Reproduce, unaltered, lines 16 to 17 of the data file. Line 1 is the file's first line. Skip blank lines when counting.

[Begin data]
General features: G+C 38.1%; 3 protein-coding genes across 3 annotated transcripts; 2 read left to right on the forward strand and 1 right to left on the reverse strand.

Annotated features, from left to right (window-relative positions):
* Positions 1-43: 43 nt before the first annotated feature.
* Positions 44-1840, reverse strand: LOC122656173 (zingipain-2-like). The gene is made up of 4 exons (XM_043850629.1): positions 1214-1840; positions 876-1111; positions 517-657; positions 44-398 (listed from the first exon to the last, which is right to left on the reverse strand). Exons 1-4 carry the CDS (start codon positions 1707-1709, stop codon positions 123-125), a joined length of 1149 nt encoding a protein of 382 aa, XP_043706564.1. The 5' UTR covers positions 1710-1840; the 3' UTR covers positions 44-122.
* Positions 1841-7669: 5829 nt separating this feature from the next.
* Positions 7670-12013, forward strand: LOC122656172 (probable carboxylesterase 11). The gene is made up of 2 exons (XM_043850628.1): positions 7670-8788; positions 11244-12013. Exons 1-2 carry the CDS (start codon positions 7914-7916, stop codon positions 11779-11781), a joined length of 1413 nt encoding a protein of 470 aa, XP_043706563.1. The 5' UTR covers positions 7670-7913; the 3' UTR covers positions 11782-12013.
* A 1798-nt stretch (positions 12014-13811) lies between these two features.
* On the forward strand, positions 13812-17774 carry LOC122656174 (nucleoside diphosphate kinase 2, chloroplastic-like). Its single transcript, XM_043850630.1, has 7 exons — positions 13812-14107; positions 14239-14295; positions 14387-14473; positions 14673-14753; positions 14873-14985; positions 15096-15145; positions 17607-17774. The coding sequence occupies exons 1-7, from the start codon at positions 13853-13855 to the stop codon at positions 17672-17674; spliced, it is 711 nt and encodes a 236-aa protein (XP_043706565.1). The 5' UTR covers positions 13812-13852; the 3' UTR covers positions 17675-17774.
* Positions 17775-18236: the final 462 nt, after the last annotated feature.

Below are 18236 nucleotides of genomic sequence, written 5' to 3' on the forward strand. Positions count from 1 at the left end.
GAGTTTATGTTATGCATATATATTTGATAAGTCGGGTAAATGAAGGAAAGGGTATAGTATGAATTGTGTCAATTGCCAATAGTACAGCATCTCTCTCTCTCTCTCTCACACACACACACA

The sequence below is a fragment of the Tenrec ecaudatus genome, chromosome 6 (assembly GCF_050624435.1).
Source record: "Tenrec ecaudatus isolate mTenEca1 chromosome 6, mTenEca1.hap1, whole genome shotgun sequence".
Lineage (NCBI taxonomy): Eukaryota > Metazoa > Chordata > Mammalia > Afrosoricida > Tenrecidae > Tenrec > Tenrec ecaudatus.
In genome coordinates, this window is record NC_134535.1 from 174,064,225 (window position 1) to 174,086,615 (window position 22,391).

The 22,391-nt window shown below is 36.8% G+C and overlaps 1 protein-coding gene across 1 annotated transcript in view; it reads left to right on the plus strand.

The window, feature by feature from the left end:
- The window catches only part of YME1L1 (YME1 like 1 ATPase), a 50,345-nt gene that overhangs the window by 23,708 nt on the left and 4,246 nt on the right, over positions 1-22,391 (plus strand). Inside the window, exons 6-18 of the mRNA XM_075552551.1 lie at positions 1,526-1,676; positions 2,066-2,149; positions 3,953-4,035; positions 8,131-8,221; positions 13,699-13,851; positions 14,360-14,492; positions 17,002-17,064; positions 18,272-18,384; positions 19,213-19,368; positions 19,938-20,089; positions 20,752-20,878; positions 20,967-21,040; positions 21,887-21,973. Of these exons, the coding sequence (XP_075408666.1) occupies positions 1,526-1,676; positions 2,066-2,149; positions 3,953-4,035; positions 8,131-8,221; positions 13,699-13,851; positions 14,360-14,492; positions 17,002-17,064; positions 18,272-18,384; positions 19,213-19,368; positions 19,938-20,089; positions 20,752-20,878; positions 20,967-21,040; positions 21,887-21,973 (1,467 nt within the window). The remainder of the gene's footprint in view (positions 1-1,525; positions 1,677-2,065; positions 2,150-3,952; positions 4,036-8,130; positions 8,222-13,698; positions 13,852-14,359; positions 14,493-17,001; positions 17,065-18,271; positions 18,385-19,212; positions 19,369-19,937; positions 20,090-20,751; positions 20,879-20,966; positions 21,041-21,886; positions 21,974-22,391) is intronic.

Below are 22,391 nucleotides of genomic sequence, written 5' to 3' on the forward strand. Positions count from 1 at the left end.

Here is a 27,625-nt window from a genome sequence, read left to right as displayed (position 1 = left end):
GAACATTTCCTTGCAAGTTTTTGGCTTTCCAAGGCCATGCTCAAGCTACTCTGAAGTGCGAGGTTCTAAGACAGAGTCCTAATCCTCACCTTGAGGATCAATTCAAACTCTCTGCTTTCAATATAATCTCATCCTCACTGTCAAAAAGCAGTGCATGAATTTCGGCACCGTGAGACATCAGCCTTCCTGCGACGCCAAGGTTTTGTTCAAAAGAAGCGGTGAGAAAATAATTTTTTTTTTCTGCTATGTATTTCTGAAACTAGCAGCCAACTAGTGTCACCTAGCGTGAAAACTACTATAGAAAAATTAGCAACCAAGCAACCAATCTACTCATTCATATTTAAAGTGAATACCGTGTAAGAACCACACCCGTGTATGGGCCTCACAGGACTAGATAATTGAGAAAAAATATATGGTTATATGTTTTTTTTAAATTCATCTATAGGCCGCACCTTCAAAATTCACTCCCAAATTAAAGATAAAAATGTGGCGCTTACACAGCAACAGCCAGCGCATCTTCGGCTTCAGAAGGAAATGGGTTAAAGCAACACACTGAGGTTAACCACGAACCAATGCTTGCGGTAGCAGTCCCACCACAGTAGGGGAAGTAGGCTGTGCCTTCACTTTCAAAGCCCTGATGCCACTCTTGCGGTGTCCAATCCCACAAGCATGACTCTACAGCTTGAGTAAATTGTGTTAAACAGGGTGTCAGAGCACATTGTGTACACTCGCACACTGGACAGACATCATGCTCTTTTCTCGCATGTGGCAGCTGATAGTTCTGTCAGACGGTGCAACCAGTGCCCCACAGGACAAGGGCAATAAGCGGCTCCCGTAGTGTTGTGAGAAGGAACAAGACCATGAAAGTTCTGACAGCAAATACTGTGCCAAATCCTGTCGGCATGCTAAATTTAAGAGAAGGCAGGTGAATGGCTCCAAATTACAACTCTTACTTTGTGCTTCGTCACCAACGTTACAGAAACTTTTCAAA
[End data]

The 22,391-nt window shown below is 36.8% G+C and overlaps 1 protein-coding gene across 1 annotated transcript in view; it reads left to right on the plus strand.

The window, feature by feature from the left end: